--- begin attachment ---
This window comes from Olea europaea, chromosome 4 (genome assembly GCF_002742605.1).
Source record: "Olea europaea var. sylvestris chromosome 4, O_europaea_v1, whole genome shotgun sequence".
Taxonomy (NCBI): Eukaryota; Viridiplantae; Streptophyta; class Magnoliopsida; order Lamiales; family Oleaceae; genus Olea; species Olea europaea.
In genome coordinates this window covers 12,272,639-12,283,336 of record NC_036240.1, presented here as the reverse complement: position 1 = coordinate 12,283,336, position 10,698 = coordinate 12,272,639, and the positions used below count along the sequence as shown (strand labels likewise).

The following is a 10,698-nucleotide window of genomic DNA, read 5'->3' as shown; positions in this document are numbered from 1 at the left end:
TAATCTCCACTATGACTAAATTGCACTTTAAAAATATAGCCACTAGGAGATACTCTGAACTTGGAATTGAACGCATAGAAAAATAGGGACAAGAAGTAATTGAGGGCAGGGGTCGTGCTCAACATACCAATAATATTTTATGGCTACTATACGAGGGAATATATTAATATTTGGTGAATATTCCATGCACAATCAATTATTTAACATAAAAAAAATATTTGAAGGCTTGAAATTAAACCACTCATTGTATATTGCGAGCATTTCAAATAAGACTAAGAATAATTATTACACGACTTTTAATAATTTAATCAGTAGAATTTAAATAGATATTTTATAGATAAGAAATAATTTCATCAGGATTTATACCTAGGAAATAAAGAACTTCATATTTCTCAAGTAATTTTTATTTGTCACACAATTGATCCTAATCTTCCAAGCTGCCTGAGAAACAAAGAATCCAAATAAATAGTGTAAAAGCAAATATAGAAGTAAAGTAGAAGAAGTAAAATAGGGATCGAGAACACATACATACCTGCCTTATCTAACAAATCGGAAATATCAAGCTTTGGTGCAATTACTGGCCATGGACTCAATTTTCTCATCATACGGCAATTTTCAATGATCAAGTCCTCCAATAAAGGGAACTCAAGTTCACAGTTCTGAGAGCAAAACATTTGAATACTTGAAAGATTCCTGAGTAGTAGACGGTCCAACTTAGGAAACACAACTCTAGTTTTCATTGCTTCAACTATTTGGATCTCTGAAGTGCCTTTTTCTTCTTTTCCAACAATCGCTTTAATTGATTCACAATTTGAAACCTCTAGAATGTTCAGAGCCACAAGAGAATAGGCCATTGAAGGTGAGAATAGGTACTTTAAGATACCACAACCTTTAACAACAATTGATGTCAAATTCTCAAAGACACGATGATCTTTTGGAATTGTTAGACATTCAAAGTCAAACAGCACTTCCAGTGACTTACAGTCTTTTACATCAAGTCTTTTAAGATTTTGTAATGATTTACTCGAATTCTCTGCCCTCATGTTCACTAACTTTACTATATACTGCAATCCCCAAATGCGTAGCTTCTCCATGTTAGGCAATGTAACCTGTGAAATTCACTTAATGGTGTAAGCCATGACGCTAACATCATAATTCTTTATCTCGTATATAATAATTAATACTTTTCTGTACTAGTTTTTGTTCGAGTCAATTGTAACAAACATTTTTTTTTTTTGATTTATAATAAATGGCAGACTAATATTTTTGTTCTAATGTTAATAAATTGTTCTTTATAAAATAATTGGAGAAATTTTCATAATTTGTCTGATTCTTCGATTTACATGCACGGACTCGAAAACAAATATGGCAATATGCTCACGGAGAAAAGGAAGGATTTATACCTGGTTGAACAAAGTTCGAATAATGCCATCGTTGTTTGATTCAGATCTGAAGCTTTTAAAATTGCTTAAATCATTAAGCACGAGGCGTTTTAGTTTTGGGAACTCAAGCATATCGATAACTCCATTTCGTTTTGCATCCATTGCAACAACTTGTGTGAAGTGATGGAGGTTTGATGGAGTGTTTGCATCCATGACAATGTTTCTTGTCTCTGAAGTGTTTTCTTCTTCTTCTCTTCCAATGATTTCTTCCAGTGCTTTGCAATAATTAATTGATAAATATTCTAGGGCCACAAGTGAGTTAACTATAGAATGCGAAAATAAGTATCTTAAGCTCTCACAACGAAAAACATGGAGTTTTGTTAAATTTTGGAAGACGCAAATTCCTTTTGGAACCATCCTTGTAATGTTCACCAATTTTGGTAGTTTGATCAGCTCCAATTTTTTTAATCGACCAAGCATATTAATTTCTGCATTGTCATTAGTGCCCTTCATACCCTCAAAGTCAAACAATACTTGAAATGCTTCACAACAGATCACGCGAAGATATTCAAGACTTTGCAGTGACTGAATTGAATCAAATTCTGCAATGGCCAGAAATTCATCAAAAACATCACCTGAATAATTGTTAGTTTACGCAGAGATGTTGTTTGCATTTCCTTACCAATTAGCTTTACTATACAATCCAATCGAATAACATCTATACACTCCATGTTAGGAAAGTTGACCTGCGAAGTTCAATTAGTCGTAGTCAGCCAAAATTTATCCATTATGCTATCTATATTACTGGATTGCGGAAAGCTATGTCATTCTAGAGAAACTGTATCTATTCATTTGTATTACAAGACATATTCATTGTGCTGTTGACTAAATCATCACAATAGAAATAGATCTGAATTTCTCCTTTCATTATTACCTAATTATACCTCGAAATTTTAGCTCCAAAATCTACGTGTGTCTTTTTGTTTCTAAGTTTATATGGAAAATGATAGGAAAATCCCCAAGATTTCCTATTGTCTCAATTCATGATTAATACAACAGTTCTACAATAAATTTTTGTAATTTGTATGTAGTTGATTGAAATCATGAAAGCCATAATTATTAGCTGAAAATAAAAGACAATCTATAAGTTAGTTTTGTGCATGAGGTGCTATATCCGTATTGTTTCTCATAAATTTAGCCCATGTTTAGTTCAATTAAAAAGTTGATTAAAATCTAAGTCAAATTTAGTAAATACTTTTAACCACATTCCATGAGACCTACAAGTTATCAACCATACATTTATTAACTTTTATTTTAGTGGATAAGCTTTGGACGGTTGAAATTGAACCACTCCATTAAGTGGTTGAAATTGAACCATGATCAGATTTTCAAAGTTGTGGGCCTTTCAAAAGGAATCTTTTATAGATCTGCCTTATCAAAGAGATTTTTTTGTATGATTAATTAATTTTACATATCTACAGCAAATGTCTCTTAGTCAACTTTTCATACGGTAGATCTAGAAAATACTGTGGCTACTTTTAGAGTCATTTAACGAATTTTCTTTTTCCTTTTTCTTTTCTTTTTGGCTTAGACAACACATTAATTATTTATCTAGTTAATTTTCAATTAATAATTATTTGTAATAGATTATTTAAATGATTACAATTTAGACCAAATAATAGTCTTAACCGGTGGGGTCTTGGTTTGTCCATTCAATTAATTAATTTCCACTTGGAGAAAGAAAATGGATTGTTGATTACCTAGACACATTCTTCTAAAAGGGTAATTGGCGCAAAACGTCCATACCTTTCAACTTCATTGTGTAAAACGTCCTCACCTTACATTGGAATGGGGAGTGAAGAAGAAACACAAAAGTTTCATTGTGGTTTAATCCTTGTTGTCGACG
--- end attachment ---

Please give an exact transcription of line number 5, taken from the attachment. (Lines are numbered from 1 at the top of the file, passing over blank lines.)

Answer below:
The following is a 10,698-nucleotide window of genomic DNA, read 5'->3' as shown; positions in this document are numbered from 1 at the left end: